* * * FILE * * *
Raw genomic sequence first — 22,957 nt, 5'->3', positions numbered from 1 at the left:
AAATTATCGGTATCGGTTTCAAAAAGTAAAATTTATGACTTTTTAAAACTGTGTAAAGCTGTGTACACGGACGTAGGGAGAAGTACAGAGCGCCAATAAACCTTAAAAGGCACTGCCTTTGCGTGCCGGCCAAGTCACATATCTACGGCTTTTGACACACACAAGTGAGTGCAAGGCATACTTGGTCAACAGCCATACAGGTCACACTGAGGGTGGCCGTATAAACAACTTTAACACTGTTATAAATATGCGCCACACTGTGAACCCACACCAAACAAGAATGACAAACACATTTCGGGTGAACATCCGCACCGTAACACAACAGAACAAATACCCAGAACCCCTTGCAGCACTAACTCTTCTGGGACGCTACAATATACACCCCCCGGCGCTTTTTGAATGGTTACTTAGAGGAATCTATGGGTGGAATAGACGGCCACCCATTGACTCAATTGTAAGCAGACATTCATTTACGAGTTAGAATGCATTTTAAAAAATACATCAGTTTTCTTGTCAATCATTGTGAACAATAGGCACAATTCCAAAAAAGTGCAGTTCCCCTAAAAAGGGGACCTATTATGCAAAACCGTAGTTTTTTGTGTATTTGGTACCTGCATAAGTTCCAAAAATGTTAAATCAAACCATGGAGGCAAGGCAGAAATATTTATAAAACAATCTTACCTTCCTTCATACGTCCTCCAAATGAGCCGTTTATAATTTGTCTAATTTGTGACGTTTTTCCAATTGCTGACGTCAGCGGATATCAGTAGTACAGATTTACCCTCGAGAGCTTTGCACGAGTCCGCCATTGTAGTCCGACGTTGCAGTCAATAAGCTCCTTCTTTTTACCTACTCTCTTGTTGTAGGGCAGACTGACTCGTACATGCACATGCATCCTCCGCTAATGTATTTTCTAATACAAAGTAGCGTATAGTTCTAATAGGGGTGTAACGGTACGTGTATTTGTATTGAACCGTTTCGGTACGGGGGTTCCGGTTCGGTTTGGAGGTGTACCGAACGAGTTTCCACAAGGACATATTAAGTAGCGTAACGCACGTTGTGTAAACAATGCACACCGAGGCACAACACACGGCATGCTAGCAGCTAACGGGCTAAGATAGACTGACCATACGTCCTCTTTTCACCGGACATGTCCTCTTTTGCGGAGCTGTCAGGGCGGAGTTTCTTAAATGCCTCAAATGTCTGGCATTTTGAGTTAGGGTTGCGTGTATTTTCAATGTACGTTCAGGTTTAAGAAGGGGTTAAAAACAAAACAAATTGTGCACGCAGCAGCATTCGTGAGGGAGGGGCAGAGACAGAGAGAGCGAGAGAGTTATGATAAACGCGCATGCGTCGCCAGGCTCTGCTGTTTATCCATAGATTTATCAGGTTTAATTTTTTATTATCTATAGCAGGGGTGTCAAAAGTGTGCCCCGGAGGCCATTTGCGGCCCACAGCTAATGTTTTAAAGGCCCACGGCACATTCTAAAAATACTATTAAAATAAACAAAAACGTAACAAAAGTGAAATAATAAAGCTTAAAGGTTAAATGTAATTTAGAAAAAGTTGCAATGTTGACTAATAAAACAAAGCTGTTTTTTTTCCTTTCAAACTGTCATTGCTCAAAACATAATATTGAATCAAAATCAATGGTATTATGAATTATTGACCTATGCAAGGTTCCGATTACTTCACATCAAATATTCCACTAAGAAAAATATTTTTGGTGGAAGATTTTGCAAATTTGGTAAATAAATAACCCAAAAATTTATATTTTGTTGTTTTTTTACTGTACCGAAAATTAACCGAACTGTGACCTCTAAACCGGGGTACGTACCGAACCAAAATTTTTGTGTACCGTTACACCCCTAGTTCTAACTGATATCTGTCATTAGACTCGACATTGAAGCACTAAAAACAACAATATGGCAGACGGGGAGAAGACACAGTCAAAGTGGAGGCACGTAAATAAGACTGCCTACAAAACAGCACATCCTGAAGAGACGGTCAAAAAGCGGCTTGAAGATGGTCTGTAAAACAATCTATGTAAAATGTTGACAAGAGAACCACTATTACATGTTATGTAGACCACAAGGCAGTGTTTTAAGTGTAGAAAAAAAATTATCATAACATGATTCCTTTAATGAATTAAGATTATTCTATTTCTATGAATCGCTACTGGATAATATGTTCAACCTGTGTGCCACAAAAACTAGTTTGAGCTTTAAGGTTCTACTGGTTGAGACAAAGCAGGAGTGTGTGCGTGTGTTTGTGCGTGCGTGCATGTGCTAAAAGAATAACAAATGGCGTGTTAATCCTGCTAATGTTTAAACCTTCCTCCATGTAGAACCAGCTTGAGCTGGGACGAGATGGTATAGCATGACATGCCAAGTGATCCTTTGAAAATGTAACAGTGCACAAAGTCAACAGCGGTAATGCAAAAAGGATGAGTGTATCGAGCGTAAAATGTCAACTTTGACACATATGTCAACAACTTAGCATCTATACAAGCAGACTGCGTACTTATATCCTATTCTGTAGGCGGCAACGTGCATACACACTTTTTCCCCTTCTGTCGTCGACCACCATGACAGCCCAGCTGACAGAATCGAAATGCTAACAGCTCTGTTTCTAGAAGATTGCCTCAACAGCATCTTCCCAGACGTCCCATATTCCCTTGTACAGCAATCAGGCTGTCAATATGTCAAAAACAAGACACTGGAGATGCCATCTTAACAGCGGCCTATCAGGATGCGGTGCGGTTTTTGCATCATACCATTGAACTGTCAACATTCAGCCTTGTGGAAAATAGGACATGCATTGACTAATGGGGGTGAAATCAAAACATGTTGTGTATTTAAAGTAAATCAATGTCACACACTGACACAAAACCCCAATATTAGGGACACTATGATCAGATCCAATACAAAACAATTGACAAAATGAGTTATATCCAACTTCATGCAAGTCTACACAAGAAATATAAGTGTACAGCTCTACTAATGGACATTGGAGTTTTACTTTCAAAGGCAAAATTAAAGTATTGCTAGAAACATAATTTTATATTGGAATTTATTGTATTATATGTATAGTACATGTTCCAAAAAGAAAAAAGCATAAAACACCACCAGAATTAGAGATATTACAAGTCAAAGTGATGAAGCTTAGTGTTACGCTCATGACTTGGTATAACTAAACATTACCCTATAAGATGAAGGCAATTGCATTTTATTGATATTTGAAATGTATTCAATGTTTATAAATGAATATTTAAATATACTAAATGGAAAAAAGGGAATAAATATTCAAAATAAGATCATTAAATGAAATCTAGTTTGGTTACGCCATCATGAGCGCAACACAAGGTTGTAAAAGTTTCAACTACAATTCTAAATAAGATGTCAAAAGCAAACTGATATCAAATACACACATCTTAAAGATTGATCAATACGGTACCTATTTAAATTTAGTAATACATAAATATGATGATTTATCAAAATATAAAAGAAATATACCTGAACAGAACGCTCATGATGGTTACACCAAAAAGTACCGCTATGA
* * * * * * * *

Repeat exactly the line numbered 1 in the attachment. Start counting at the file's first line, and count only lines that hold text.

Raw genomic sequence first — 22,957 nt, 5'->3', positions numbered from 1 at the left: